Social Sciences, BSGS


In curriculum taught by Northwestern University faculty, social sciences disciplines are equally represented in the core courses, while research and methods courses foster engagement with key texts, scholarly sources, and the gathering and analysis of evidence. Advanced elective courses offer the opportunity to emphasize certain academic subjects and engage in exploring others including African American studies, economics, history, and international studies.

The bachelor's degree requirements are 45 units total and include distribution, writing, and elective courses, and the major requirements. 

Social Sciences Major Requirements

Course Title
Four Core Courses
One of the following:
Culture and Society
Human Origins
Archaeology: Unearthing History
The Study of Culture Through Language
Political Science
One of the following:
Introduction to Political Theory
American Government and Politics
Law in the Political Arena
Introduction to International Relations
Introduction to Comparative Politics
PSYCH 110-CNIntroduction to Psychology
One 100-or 200-level Sociology course 1
Research/Methods Courses
STAT 202-CNIntroduction to Statistics and Data Science
or PSYCH 201-CN Statistical Methods in Psychology
Methods and Analysis
One of the following:
Ethnographic Methods and Analysis
Introduction to Empirical Methods in Political Science
Sociological Analysis
Research Seminar
One of the following:
Senior Seminar
Political Research Seminar
Field Research and Methods of Data Collection
Senior Research Seminar
Five 300-level courses in anthropology, political science, psychology or sociology 2

Excluding SOCIOL 226-CN Sociological Analysis.


Courses must be selected from at least two subjects. Up to two 200-level courses may be included with academic adviser approval. An additional research seminar may be counted as an elective.

Degree Requirements

SPS programs lead to one of three Northwestern University bachelor’s degrees: the bachelor of philosophy (BPhil), the bachelor of science in general studies (BSGS), and the bachelor of philosophy in communication (BPhilCom), which is conferred by the School of Communication.

The bachelor of philosophy (BPhil) and the bachelor of science in general studies (BSGS) degrees are conferred by the Judd A. and Marjorie Weinberg College of Arts and Sciences. The primary difference between the two degrees is that the BPhil includes a language requirement. Some majors offer a choice of the BPhil or the BSGS degree.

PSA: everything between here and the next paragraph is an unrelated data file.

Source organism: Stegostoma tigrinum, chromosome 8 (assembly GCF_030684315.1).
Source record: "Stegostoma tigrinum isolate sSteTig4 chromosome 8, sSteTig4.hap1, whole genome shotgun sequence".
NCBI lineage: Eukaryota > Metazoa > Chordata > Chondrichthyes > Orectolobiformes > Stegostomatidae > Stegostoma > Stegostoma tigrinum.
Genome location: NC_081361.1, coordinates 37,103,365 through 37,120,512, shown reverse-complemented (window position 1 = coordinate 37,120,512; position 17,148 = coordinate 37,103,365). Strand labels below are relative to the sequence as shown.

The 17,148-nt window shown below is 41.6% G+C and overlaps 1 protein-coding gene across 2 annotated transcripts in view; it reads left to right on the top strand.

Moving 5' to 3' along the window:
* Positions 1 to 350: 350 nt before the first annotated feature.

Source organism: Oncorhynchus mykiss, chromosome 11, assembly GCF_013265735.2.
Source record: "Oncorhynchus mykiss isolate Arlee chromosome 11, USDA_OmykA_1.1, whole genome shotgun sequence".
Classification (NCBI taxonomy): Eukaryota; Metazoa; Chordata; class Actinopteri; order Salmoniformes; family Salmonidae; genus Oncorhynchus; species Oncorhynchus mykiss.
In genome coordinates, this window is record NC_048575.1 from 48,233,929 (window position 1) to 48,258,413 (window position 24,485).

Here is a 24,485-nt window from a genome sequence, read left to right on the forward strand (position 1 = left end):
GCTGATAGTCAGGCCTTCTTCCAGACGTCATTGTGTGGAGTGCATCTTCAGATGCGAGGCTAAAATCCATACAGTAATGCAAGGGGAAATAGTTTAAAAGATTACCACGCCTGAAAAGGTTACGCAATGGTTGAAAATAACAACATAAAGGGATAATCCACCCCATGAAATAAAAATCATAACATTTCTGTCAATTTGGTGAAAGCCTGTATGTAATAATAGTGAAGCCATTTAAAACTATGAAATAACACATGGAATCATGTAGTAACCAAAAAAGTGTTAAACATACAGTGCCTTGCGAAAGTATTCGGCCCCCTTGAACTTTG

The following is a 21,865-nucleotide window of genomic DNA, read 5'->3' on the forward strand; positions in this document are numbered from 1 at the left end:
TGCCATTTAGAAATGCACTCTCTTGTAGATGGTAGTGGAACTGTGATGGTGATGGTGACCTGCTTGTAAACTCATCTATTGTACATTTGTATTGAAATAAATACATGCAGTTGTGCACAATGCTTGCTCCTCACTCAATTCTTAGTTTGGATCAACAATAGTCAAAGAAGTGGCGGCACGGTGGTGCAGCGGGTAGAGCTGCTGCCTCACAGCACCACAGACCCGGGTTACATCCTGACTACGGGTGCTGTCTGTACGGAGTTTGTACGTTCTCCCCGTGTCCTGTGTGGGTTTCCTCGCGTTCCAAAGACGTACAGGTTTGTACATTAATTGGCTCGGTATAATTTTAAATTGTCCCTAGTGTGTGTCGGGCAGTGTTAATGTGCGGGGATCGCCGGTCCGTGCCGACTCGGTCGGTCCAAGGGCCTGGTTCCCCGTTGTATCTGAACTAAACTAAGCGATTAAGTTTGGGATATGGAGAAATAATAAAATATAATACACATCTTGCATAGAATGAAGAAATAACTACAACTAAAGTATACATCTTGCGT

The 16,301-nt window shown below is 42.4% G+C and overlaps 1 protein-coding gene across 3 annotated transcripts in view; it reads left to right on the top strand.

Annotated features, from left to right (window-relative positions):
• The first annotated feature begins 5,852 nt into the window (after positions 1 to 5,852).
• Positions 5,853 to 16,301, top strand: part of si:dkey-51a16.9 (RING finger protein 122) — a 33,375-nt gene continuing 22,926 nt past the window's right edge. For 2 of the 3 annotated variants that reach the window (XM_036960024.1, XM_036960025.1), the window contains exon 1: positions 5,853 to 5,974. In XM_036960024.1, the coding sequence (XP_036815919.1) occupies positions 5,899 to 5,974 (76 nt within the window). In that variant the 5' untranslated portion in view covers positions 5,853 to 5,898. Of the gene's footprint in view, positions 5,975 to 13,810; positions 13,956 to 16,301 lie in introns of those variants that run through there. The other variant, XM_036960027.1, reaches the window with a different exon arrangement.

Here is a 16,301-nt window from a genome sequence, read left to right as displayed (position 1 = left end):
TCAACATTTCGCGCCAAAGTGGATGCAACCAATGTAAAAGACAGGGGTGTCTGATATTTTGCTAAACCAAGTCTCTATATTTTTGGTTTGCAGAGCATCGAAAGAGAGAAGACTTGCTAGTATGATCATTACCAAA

Bachelor of Science in General Studies

To earn the BSGS degree, students must complete 45 units, including a writing requirement, distribution requirements, a major, and electives. Minors are optional.

Courses Units Earned
English 111 or 205 and 113 2
Humanities 4
Science 4
Social Sciences 4
Major Requirements 10-20
Electives Up to 21
Total 45

About the Writing Requirement

The writing requirement ensures that students have the skills necessary to meet the rigorous writing demands of subsequent SPS courses in all majors and disciplines. The expository writing courses provide the tools to meet the demands of advanced academic writing; the courses may not be audited or taken on a pass/no credit basis.

Transfer and performance-based admission students must fulfill the writing requirement through one of two options:

Option 1: Complete an English composition course at SPS.

Demonstrate successful completion of English 111 or 205. A grade of C or higher is required.

Option 2: Successfully appeal the writing requirement via the Student Affairs Petition Form.

Students who believe they have the writing skills necessary for university-level research and analytical papers may appeal the SPS writing requirement.

A successful appeal does not result in credit for the writing course. Students must complete another course in its place according to the needs and guidelines of their program. Writing will be evaluated for standards of good expository writing, including: a fully developed thesis; sound logic and adequate evidence in support of the thesis; effective organization, coherent structure and an overall unity; correct grammar, punctuation, and spelling.

Appeal materials must be submitted by the quarter deadline before entry.

About the Distribution Requirements

Students complete course work in the humanities, sciences, and social sciences to obtain a broad experience in the liberal arts. Courses that satisfy these distribution requirements include the following areas:


Art history, classics, comparative literary studies, English literature, languages other than English (up to two units), history, music history, philosophy, religion, and some courses in African American studies, languages with literature, gender studies, performance studies, radio/television/film, and theatre.


Astronomy, biological sciences, chemistry, earth and planetary sciences, engineering, geography, information systems, mathematics, physics and some courses in anthropology, communication sciences and disorders, psychology, radio/television/film, and statistics.

Social Sciences

Anthropology, economics, history, linguistics, political science, sociology, and some courses in African American studies, communication sciences and disorders, gender studies, psychology, and statistics.